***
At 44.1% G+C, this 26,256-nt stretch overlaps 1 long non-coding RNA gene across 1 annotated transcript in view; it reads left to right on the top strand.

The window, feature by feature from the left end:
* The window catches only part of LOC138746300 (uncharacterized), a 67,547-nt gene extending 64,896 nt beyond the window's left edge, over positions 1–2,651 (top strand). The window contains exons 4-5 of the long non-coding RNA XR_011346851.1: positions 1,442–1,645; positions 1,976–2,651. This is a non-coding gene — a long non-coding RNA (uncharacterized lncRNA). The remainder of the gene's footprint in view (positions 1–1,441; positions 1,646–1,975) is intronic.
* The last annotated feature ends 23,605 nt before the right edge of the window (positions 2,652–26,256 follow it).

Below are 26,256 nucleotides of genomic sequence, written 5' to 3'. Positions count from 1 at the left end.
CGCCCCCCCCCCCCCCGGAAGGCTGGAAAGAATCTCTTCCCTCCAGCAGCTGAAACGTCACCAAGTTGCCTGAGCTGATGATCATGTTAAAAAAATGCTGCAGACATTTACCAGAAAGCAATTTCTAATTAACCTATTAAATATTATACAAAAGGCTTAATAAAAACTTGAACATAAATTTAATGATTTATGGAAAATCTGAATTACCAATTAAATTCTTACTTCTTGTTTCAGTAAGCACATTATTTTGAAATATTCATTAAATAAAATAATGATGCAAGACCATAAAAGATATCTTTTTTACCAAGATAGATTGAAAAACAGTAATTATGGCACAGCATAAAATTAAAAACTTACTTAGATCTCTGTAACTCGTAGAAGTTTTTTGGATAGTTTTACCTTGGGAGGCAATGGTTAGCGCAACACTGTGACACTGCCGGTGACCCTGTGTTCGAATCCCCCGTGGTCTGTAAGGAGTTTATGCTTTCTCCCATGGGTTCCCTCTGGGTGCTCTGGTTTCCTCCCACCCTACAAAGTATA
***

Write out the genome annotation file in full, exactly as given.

At 44.1% G+C, this 26,256-nt stretch overlaps 1 long non-coding RNA gene across 1 annotated transcript in view; it reads left to right on the top strand.

The window, feature by feature from the left end:
* The window catches only part of LOC138746300 (uncharacterized), a 67,547-nt gene extending 64,896 nt beyond the window's left edge, over positions 1–2,651 (top strand). The window contains exons 4-5 of the long non-coding RNA XR_011346851.1: positions 1,442–1,645; positions 1,976–2,651. This is a non-coding gene — a long non-coding RNA (uncharacterized lncRNA). The remainder of the gene's footprint in view (positions 1–1,441; positions 1,646–1,975) is intronic.
* The last annotated feature ends 23,605 nt before the right edge of the window (positions 2,652–26,256 follow it).

Below are 26,256 nucleotides of genomic sequence, written 5' to 3'. Positions count from 1 at the left end.
CGCCCCCCCCCCCCCCGGAAGGCTGGAAAGAATCTCTTCCCTCCAGCAGCTGAAACGTCACCAAGTTGCCTGAGCTGATGATCATGTTAAAAAAATGCTGCAGACATTTACCAGAAAGCAATTTCTAATTAACCTATTAAATATTATACAAAAGGCTTAATAAAAACTTGAACATAAATTTAATGATTTATGGAAAATCTGAATTACCAATTAAATTCTTACTTCTTGTTTCAGTAAGCACATTATTTTGAAATATTCATTAAATAAAATAATGATGCAAGACCATAAAAGATATCTTTTTTACCAAGATAGATTGAAAAACAGTAATTATGGCACAGCATAAAATTAAAAACTTACTTAGATCTCTGTAACTCGTAGAAGTTTTTTGGATAGTTTTACCTTGGGAGGCAATGGTTAGCGCAACACTGTGACACTGCCGGTGACCCTGTGTTCGAATCCCCCGTGGTCTGTAAGGAGTTTATGCTTTCTCCCATGGGTTCCCTCTGGGTGCTCTGGTTTCCTCCCACCCTACAAAGTATA